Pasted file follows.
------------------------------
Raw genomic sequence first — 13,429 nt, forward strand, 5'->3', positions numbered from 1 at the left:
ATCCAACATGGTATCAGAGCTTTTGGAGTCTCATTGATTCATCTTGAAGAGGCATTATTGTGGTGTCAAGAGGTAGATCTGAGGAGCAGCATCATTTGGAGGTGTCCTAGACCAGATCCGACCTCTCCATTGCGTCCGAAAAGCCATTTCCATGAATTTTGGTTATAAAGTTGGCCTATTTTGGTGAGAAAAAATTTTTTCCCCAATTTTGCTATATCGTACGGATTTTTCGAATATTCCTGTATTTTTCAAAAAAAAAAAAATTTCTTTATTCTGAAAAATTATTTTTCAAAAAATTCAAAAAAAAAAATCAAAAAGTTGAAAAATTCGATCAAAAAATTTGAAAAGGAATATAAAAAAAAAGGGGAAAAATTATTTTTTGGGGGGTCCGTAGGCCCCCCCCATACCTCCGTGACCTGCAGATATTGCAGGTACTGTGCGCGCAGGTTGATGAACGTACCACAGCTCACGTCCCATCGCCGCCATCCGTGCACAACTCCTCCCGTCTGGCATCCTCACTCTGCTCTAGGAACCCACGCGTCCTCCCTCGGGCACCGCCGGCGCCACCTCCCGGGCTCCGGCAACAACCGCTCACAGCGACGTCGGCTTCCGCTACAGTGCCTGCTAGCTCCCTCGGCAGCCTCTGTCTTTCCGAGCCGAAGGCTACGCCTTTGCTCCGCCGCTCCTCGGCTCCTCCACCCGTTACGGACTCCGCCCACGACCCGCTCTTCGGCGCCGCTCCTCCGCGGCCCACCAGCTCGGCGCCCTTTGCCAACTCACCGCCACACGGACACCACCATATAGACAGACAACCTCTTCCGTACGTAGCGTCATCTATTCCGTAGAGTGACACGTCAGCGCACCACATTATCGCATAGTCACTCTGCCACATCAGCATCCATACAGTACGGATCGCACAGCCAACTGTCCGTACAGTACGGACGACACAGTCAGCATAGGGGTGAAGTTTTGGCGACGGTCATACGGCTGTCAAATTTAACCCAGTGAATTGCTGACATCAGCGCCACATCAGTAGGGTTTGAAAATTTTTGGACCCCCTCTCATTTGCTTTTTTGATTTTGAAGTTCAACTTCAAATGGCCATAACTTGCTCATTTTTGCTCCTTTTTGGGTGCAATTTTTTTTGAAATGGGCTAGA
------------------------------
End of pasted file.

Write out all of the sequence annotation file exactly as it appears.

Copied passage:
Raw genomic sequence first — 13,429 nt, forward strand, 5'->3', positions numbered from 1 at the left:
ATCCAACATGGTATCAGAGCTTTTGGAGTCTCATTGATTCATCTTGAAGAGGCATTATTGTGGTGTCAAGAGGTAGATCTGAGGAGCAGCATCATTTGGAGGTGTCCTAGACCAGATCCGACCTCTCCATTGCGTCCGAAAAGCCATTTCCATGAATTTTGGTTATAAAGTTGGCCTATTTTGGTGAGAAAAAATTTTTTCCCCAATTTTGCTATATCGTACGGATTTTTCGAATATTCCTGTATTTTTCAAAAAAAAAAAAATTTCTTTATTCTGAAAAATTATTTTTCAAAAAATTCAAAAAAAAAAATCAAAAAGTTGAAAAATTCGATCAAAAAATTTGAAAAGGAATATAAAAAAAAAGGGGAAAAATTATTTTTTGGGGGGTCCGTAGGCCCCCCCCATACCTCCGTGACCTGCAGATATTGCAGGTACTGTGCGCGCAGGTTGATGAACGTACCACAGCTCACGTCCCATCGCCGCCATCCGTGCACAACTCCTCCCGTCTGGCATCCTCACTCTGCTCTAGGAACCCACGCGTCCTCCCTCGGGCACCGCCGGCGCCACCTCCCGGGCTCCGGCAACAACCGCTCACAGCGACGTCGGCTTCCGCTACAGTGCCTGCTAGCTCCCTCGGCAGCCTCTGTCTTTCCGAGCCGAAGGCTACGCCTTTGCTCCGCCGCTCCTCGGCTCCTCCACCCGTTACGGACTCCGCCCACGACCCGCTCTTCGGCGCCGCTCCTCCGCGGCCCACCAGCTCGGCGCCCTTTGCCAACTCACCGCCACACGGACACCACCATATAGACAGACAACCTCTTCCGTACGTAGCGTCATCTATTCCGTAGAGTGACACGTCAGCGCACCACATTATCGCATAGTCACTCTGCCACATCAGCATCCATACAGTACGGATCGCACAGCCAACTGTCCGTACAGTACGGACGACACAGTCAGCATAGGGGTGAAGTTTTGGCGACGGTCATACGGCTGTCAAATTTAACCCAGTGAATTGCTGACATCAGCGCCACATCAGTAGGGTTTGAAAATTTTTGGACCCCCTCTCATTTGCTTTTTTGATTTTGAAGTTCAACTTCAAATGGCCATAACTTGCTCATTTTTGCTCCTTTTTGGGTGCAATTTTTTTTGAAATGGGCTAGA